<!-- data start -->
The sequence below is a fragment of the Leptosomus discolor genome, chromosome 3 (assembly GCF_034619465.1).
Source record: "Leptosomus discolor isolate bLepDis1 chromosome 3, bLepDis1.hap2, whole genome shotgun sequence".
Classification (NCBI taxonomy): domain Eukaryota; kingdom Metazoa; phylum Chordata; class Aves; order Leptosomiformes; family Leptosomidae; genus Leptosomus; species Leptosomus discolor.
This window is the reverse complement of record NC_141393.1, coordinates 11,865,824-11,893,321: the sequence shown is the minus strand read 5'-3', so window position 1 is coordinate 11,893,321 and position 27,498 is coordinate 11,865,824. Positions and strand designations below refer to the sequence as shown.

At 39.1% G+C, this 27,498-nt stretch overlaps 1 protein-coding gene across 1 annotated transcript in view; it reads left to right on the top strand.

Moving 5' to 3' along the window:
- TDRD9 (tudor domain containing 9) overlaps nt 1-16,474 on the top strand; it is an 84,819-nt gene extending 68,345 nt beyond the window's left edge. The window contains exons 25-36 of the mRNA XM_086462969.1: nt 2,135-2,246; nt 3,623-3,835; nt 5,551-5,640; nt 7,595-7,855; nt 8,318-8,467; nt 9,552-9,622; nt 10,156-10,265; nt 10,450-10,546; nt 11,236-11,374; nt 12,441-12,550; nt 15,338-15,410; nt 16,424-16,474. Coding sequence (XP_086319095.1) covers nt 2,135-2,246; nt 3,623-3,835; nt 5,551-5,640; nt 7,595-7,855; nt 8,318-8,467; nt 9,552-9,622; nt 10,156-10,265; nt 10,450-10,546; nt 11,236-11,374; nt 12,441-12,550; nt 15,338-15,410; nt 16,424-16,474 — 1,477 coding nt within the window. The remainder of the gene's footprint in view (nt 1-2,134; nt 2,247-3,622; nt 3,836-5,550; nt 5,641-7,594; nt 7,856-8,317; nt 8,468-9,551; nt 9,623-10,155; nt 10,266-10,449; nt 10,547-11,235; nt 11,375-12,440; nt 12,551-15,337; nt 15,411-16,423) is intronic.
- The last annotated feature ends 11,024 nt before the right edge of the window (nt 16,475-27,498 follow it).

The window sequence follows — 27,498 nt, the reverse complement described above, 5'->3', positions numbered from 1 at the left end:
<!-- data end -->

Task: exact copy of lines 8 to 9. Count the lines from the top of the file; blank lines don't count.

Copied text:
- The last annotated feature ends 11,024 nt before the right edge of the window (nt 16,475-27,498 follow it).

The window sequence follows — 27,498 nt, the reverse complement described above, 5'->3', positions numbered from 1 at the left end: